Why Our Brains Are Designed to Forget

While many of us yearn to sharpen our memory, the science of sleep shows that, in fact, our brains are designed to forget—a process that unlocks the mind’s capacity to dream and think in creative ways.

Illustration by Edmon de Haro

As a memory specialist, all I hear about is forgetting. Who wouldn’t want to have a better memory? To perform better on exams; to remember with high fidelity books read or movies watched; to have more details at the tip of one’s tongue to win over minds in intellectual debates or hearts with fun facts and poetry? 

That forgetting represents a glitch in our memory systems, or a nuisance at the very least, has always been the common scientific view. However, recent research in neurobiology, psychology, medicine, and computer science has contributed to a clear shift in our understanding. We now know that forgetting is not just normal but beneficial in numerous ways. Our cognitive and creative abilities, for example, benefit from forgetting—and, perhaps counterintuitively, from sleeping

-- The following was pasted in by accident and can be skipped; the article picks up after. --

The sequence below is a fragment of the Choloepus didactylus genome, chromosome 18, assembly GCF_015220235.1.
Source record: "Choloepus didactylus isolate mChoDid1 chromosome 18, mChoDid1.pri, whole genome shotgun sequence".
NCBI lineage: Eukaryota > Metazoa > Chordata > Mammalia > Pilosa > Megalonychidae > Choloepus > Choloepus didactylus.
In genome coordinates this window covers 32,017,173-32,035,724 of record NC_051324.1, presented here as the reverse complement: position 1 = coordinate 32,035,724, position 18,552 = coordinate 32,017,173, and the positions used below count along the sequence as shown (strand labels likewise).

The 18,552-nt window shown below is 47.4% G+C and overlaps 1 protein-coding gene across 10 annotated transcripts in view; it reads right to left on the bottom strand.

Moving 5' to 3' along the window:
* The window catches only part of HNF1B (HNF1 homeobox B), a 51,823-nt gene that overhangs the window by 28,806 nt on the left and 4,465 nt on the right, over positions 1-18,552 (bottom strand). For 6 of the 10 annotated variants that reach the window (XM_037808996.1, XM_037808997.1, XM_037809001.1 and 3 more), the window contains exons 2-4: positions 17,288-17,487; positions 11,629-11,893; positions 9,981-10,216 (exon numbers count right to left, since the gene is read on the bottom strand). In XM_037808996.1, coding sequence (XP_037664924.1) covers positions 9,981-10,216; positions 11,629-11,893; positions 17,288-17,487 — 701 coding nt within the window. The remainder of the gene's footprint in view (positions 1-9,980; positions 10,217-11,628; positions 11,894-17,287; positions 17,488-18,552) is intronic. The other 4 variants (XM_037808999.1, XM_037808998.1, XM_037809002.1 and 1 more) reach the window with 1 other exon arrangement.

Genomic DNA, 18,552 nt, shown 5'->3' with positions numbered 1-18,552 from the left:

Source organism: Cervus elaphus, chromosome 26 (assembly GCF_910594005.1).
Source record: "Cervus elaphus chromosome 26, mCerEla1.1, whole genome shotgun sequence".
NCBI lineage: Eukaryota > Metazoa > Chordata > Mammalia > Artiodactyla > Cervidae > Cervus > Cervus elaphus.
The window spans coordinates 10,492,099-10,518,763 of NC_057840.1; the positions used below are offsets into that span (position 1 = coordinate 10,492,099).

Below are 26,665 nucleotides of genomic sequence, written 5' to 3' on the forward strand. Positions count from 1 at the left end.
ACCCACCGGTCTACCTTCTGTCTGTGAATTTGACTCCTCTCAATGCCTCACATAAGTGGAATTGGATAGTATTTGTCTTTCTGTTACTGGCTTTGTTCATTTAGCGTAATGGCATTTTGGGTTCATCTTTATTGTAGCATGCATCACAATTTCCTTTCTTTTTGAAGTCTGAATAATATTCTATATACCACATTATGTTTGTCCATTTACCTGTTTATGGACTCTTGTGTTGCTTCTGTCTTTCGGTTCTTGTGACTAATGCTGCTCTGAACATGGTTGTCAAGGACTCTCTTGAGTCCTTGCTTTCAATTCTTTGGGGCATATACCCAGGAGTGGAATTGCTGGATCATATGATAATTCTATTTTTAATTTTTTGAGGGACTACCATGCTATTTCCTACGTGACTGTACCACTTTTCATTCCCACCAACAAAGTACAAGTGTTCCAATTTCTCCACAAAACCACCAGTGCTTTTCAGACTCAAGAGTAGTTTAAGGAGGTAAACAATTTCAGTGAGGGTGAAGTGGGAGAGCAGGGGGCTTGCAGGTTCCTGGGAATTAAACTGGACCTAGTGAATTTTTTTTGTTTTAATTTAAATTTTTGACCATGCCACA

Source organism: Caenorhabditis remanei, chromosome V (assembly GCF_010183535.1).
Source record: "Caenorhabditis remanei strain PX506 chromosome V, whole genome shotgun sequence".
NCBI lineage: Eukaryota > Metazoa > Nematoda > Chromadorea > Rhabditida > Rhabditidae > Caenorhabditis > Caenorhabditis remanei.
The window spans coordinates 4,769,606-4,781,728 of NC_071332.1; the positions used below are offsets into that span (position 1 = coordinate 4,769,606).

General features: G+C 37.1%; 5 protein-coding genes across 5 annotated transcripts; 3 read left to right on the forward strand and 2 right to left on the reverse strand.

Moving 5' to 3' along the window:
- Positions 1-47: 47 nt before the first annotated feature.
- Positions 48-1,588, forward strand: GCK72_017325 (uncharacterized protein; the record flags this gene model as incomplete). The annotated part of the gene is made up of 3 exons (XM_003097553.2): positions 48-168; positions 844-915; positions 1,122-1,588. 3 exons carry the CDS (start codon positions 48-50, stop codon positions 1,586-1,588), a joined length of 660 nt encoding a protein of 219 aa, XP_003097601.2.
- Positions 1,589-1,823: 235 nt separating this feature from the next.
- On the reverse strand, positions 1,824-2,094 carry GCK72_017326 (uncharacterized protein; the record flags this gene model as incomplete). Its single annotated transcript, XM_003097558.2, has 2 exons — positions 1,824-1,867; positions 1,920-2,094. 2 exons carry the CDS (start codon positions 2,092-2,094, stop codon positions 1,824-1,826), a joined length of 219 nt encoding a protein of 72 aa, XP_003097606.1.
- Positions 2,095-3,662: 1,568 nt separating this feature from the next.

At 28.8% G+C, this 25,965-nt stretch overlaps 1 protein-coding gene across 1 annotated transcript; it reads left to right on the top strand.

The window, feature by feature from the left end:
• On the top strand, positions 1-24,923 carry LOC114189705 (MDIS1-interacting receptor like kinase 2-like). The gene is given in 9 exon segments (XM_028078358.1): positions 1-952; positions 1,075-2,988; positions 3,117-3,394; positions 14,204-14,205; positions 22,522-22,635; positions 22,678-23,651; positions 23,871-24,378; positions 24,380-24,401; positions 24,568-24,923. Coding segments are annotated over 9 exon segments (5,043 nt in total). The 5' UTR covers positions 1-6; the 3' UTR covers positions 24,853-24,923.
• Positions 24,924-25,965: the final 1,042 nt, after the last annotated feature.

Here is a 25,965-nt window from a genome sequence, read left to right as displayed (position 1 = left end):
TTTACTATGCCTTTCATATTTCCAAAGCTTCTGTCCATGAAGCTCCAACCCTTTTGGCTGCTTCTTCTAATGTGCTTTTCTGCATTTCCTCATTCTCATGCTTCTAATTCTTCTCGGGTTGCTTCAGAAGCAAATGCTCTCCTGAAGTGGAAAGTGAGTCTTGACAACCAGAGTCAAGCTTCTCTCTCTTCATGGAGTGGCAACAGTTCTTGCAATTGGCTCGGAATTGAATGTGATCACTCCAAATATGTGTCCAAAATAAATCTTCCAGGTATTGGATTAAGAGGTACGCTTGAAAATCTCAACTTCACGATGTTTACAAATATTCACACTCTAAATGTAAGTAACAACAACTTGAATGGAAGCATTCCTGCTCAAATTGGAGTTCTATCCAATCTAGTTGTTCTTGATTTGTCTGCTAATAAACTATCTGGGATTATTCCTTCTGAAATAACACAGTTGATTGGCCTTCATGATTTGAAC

The body’s need for sleep has remained one of biology’s great mysteries. Many hypotheses have been proposed in an attempt to explain why, despite the fact that conscious awareness of our surroundings increases our chances of survival, we are forced to dedicate hours a day to a slumbering oblivion in order to survive. One hypothesis, first proposed a quarter of a century ago, has slowly…